Recent project/campaign: The Good Food Zone (GFZ) was developed by the Good Food Economy Working Group to address the issue of historic divestment in communities within Los Angeles. Passed by the Los Angeles City Council on March 3rd, 2020, it aims to create economic incentives and support–including business training, management and leadership development, product development, and technology adoption–to small businesses that contribute to the health, food access, and economic needs of under-resourced communities.The program will provide support and incentives to qualifying small food businesses across the supply chain. Since the bill was passed, the group has developed an implementation proposal and has connected with potential businesses and City Council offices in South LA and Arleta-Pacoima.

Interesting fact about how they are working to positively affect the food system:  The Good Food Purchasing Policy (GFPP) is a procurement framework whose goal is to transform the way public institutions purchase food by directing their buying power toward five core values: local economies, health, a valued workforce, animal welfare, and environmental sustainability. The GFPP was originally created by the Los Angeles Food Policy Council and adopted by the City of Los Angeles and the Los Angeles Unified School District in 2012, and is now a national initiative led by The Center for Good Food Purchasing. Through this program, the Los Angeles Unified School District now sources 70 percent of its produce locally and invests more than $30 million, representing 12 percent of its total food budget, in high-road employers who commit to workforce values. Nationally, the GFPP influences almost $1 billion in annual food purchases.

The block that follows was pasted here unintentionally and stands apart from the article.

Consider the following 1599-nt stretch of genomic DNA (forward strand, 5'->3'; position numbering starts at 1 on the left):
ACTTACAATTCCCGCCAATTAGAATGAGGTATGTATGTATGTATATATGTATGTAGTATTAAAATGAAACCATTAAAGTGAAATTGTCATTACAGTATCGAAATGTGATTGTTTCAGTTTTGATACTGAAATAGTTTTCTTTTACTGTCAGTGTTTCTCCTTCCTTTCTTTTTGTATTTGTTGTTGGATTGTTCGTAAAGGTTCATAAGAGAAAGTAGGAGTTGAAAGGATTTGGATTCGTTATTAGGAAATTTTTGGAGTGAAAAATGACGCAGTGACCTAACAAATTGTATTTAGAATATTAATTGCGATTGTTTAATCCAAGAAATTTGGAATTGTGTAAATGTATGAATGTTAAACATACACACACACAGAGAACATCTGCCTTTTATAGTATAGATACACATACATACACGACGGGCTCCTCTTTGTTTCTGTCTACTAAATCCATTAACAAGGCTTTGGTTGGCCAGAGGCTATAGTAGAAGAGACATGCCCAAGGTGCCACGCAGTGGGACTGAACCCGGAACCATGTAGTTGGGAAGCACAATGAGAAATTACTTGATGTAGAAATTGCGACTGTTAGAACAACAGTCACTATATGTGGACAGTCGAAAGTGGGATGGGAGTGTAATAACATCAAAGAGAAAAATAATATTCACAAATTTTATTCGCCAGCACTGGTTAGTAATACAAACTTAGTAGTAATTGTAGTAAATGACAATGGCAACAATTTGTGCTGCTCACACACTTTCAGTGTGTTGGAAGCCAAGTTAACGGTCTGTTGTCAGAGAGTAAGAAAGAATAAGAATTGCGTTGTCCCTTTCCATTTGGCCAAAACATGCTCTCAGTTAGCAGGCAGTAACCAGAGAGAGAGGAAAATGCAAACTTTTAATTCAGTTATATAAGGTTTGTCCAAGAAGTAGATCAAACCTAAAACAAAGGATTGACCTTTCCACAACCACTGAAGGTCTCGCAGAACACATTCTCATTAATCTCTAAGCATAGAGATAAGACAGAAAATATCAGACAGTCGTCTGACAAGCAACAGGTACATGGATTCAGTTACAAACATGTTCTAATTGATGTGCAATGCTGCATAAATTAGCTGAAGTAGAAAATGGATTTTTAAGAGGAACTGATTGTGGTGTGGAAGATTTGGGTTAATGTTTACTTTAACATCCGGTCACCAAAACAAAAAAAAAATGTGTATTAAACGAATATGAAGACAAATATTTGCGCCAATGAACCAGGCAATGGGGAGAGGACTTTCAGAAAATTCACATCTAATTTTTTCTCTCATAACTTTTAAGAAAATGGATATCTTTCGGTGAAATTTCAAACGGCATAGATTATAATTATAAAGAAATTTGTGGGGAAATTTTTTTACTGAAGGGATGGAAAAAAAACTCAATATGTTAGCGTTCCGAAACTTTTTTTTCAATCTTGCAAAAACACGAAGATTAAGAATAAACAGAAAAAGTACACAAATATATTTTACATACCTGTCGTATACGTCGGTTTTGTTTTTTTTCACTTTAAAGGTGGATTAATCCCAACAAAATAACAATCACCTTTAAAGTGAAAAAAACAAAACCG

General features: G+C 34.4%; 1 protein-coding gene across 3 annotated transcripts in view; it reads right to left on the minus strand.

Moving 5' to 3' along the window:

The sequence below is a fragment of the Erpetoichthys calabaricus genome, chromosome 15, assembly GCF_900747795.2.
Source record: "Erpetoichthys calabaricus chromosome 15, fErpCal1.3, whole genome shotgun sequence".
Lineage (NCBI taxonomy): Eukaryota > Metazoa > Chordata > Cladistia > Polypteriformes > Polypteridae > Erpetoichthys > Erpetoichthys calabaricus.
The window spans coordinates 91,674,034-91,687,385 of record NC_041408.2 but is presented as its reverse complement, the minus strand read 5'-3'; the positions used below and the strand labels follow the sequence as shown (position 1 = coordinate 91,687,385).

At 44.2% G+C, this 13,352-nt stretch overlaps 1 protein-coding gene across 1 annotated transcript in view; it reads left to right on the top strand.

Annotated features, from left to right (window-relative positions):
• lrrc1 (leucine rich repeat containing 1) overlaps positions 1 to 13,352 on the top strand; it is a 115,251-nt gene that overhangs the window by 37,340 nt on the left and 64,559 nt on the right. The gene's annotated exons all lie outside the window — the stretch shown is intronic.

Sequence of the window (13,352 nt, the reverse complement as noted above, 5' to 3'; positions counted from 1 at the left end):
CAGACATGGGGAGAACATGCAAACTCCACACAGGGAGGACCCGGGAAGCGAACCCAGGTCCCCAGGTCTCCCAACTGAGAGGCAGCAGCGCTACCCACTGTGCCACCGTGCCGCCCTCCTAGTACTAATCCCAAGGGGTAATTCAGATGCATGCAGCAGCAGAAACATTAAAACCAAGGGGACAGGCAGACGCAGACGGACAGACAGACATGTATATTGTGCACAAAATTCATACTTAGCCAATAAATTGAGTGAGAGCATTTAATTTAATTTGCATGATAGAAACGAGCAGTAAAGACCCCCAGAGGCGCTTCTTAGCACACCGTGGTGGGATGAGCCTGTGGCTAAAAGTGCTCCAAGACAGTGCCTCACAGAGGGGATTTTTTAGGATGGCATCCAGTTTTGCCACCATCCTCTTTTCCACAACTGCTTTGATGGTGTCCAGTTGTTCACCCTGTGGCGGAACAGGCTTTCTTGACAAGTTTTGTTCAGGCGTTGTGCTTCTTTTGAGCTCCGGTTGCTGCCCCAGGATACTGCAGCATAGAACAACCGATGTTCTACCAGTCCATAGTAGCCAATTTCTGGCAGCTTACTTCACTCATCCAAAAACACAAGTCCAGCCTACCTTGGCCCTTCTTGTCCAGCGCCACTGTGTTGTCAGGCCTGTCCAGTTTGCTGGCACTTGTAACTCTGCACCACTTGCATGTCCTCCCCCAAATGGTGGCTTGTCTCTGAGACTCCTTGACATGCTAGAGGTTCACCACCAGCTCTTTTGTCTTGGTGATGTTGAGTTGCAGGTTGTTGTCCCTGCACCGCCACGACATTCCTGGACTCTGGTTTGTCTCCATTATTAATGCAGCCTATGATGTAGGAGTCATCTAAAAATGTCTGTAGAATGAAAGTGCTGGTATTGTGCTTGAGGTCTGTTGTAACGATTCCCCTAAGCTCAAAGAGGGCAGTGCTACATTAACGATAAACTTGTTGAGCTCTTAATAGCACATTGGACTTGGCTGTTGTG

Number of staff: 9 staff members 

Areas served: Los Angeles, California

Executive Director: Christine Tran

Core Programs

  • The Healthy Neighborhood Market Network is focused on increasing access to fresh fruits and vegetables in under-resourced communities in Los Angeles by expanding their availability in neighborhood corner stores. This program provides store owners with technical assistance and training to purchase, store and market fresh produce.
  • The Food Leaders Lab is a 10-week leadership-development program available to Los Angeles residents that provides education about food justice, systems change, and community health. Topics covered include: 
    • Systemic oppression and structural racism
    • Regenerative and urban agriculture
    • Environmental justice and the built environment
    • Labor across the food chain
    • Food justice and food sovereignty
    • Health inequities, food access, and food insecurity
  • Each year the Los Angeles Food Policy Council collaborates with the City Council to select and celebrate Good Food Champions who are making a difference in the local food system. 

Social Media: Follow the Los Angeles Food Policy Council on Instagram, Facebook, and Twitter for updates on current work and emerging priorities. 

Learn More:

Photo Credit: LAFPC Healthy Neighborhood Market Network Program